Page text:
First off, I’ll tell you some numbers to show you how popular the iPad Mini really is. NPD DisplaySearch had originally expected display makers to ship 6 million iPad Mini displays in the fourth quarter of 2012. But last month it quickly upped that estimate to about 12 million.
It’s safe to say that the Mini is in demand. But what gets better next year? The Screen.
The iPad Mini’s relatively grainy 1,024×768-pixel resolution display is fine for most people. But at only 163 pixels per inch — versus 264 pixels per inch for the Retina iPad — I don’t think it’s good enough for Apple.
It is not good enough for Apple – particularly when Amazon’s larger Kindle Fire HD achieves 254 pixels per inch in an 8.9 inch display. And Google’s popular Nexus 7 offers better resolution than the Mini too.
So how will Apple up it’s ante? Well, it seems that Apple will slap on an eye-popping 2,048×1,536-pixel screen (same pixel count as the 9.7-inch Retina iPad but in a considerably tighter space) and swap out the A5 chip for a faster A6.
While this will be nice to see… it has some cons as well. A Retina Display will mean a heavier and thicker device, and it will be more costlier to produce. So don’t be surprised if the Mini’s price goes up.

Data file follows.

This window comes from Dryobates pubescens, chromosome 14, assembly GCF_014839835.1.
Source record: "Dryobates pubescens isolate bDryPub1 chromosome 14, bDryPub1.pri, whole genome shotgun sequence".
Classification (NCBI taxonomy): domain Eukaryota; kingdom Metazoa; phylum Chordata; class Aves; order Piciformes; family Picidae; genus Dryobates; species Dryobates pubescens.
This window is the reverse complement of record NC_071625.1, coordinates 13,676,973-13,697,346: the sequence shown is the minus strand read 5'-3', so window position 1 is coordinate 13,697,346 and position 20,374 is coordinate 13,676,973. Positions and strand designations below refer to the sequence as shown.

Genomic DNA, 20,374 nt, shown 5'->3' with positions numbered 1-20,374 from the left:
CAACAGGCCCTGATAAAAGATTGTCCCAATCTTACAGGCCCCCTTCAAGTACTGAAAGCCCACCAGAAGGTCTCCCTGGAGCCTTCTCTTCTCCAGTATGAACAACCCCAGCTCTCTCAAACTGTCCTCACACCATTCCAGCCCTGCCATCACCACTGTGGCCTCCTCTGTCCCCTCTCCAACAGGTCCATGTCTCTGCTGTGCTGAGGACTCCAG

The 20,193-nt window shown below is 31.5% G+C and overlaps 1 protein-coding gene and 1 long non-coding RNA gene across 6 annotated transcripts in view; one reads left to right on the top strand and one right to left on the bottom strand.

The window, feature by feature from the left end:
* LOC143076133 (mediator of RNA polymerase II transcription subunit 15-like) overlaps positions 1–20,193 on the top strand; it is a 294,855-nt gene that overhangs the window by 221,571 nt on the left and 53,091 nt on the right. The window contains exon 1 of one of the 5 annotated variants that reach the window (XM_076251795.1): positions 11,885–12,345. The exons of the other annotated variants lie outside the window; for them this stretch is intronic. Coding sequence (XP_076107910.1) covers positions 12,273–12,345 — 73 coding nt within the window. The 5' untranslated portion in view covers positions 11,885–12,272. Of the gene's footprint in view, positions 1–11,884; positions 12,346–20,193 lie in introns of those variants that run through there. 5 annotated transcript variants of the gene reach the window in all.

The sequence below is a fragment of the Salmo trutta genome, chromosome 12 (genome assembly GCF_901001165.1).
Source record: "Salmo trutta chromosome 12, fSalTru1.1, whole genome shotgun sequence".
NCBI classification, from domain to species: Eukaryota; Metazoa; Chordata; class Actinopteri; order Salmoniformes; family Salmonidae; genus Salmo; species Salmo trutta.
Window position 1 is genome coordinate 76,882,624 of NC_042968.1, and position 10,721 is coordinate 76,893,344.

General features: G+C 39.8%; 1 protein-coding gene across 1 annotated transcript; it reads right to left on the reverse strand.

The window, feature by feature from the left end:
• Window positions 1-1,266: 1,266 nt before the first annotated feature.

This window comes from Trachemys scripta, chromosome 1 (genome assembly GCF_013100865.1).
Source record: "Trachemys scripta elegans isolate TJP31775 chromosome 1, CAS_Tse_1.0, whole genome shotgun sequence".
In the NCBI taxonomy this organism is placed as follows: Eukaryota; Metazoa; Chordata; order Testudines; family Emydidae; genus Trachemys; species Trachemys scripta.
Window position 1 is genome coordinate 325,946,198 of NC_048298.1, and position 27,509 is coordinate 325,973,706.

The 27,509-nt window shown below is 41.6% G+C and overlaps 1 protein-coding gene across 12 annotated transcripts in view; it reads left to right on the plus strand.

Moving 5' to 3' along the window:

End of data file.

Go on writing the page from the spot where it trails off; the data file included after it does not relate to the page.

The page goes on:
But it would be worth it. For some people, the pixel shock – after using the Retina iPad 4 and a Mini — isn’t so much going from the iPad 4 to the Mini but switching back to the 4’s Retina. That display is so obviously superior to the Mini’s that it’s impossible to put down the 4 sometimes, despite the Mini’s ergonomic appeal.
And here is another reason why people are going back to the iPad 4. It’s a lot faster.
So you can bet that Apple will eventually put the same speedy A6 chip that’s in the iPhone 5 and iPad 4 inside the Mini.
And how soon will all of the above happen? That depends on how quickly suppliers can mass produce the prospective Mini’s Retina display. My guess is that mass producing a 7.85-inch, 3 million-plus pixel density display that can fit in the current Mini’s chassis is a lot harder than people think.